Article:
# Imaginary values non-null in FFTW Java wrapper real transform

Started by May 16, 2006
```Hi all,

I was hoping someone could shed some light on this problem Im having. Ill
be as clear as possible.

Im using the Java JNI wrapper for FFTW. The problem I am having is
regarding the imaginary components being returned from a real to complex
tranform.

As I understand it, the format of the array returned by the FFTW real to
complex transform is (for an even N length signal);

[dc][r1][r2][r3][r4][ny][i4][i3][i2][i1]

where
dc = direct component
ny = nyquist
and
(rx, ix) are the various imaginary numbers

If I input a pure cosine wave of fHz, I would assume that all the [ix]
elements of the array would be zero or close enough. However I'm getting
some non-trivial values in the imaginary parts of the array.

I'm at a total loss as to why this is. Are any of my assumptions incorrect
or has anyone had similar experiences?

Sean
```
```SeanOg wrote:

> Hi all,
>
> I was hoping someone could shed some light on this problem Im having. Ill
> be as clear as possible.
>
> Im using the Java JNI wrapper for FFTW. The problem I am having is
> regarding the imaginary components being returned from a real to complex
> tranform.
>
> As I understand it, the format of the array returned by the FFTW real to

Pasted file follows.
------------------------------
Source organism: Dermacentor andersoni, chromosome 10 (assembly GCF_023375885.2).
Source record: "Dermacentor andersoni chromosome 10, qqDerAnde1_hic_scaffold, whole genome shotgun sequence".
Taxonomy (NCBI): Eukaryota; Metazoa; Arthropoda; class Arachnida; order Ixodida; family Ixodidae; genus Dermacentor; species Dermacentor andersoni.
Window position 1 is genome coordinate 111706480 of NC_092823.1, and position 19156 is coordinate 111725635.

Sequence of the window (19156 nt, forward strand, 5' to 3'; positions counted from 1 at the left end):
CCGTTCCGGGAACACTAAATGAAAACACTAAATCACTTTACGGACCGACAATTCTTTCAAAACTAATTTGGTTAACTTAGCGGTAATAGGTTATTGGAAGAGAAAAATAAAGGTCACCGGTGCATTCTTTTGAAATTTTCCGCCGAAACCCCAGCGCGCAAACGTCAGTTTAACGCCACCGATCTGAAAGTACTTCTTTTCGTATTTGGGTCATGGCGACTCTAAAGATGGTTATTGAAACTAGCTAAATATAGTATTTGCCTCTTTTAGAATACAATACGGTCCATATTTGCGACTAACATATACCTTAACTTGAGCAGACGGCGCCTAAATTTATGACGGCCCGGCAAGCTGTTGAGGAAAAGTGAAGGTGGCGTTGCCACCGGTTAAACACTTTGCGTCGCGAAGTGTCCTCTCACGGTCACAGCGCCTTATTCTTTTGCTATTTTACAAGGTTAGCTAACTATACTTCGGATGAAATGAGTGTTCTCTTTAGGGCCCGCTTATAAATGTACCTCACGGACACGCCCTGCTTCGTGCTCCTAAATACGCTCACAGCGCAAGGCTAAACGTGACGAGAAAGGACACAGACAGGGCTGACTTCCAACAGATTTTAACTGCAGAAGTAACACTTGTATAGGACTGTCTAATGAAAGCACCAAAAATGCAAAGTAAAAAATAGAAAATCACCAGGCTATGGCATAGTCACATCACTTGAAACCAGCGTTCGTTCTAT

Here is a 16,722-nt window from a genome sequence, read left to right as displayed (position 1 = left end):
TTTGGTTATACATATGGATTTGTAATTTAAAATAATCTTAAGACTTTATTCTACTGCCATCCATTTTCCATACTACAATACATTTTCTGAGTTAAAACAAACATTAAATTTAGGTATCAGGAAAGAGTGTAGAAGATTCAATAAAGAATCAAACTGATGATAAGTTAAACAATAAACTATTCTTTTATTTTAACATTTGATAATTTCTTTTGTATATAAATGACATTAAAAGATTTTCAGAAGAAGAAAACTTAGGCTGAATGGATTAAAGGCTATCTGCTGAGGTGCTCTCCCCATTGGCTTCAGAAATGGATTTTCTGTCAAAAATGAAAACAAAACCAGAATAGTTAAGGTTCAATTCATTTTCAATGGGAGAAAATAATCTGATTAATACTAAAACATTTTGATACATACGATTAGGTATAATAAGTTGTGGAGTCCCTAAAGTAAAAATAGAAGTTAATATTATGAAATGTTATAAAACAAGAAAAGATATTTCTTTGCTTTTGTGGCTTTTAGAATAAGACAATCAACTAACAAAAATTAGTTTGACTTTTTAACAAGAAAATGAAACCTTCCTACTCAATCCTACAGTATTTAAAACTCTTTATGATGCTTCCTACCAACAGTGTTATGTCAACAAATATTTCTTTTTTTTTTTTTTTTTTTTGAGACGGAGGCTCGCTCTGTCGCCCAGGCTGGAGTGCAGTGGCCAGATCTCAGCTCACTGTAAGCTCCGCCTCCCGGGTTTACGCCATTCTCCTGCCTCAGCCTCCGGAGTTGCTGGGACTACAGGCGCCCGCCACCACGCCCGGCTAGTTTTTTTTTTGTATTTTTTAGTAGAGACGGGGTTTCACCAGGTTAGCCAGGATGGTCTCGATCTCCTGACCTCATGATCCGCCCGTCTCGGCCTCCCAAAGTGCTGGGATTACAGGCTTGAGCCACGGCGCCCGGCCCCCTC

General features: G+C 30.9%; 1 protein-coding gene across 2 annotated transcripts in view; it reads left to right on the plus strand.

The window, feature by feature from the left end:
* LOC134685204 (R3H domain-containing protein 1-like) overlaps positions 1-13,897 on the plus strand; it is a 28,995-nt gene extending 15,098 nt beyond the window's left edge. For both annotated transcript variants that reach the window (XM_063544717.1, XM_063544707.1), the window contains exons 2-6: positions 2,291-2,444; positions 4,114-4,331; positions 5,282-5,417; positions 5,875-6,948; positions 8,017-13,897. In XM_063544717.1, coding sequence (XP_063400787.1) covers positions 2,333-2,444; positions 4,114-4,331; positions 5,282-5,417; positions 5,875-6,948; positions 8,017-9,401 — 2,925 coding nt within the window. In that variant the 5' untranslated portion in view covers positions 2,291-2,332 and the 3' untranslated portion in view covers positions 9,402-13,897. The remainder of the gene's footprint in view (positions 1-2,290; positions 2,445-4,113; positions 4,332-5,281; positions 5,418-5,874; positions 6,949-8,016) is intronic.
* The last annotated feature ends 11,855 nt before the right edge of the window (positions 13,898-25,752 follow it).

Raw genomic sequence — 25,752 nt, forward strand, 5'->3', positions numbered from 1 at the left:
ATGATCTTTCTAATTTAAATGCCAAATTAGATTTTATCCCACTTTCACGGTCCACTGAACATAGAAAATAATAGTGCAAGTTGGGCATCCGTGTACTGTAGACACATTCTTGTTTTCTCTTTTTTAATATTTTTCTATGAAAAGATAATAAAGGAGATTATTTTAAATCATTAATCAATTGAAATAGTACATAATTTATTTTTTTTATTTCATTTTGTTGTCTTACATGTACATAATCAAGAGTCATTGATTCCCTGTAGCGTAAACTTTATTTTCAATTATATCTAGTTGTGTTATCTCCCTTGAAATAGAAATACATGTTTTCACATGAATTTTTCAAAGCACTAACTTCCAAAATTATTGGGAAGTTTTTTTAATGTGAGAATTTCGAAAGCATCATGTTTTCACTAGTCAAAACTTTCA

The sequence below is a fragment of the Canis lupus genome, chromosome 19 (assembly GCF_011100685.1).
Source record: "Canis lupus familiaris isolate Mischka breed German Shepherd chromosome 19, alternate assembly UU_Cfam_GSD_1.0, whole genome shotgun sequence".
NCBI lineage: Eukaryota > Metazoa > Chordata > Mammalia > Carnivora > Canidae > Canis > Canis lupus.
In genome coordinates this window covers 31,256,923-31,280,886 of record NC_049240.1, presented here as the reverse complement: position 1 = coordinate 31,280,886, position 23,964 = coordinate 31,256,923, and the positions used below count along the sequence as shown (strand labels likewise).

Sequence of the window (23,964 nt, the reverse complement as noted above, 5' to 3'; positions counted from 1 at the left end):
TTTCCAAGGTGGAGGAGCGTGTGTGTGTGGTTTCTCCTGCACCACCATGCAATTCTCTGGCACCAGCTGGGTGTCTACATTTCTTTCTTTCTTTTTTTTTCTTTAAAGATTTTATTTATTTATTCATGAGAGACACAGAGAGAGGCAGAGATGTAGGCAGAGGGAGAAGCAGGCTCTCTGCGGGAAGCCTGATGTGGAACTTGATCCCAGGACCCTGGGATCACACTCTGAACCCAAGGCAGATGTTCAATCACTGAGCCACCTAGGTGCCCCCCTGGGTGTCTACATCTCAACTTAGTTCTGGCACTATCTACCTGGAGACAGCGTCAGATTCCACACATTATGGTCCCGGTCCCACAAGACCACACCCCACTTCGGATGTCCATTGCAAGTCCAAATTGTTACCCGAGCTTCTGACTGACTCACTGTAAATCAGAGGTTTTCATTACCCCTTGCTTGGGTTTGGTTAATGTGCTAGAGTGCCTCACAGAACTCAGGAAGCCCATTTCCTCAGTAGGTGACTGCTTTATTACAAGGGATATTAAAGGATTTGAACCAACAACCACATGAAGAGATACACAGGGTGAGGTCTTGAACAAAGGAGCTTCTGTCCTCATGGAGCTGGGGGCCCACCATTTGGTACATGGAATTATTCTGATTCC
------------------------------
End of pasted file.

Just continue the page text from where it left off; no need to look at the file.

> complex transform is (for an even N length signal);
>
> [dc][r1][r2][r3][r4][ny][i4][i3][i2][i1]
>
> where
> dc = direct component
> ny = nyquist
> and
> (rx, ix) are the various imaginary numbers
>
> If I input a pure cosine wave of fHz, I would assume that all the [ix]
> elements of the array would be zero or close enough. However I'm getting
> some non-trivial values in the imaginary parts of the array.
>
> I'm at a total loss as to why this is. Are any of my assumptions incorrect
> or has anyone had similar experiences?
>
>
> Sean

An FFT of a totally real input signal will, in general, return results
with nonzero real and imaginary parts.  If the input signal has even
symmetry around 0 then the FFT should be all real, if it has odd
symmetry around 0 then the FFT should be all imaginary.

--

Tim Wescott
Wescott Design Services
http://www.wescottdesign.com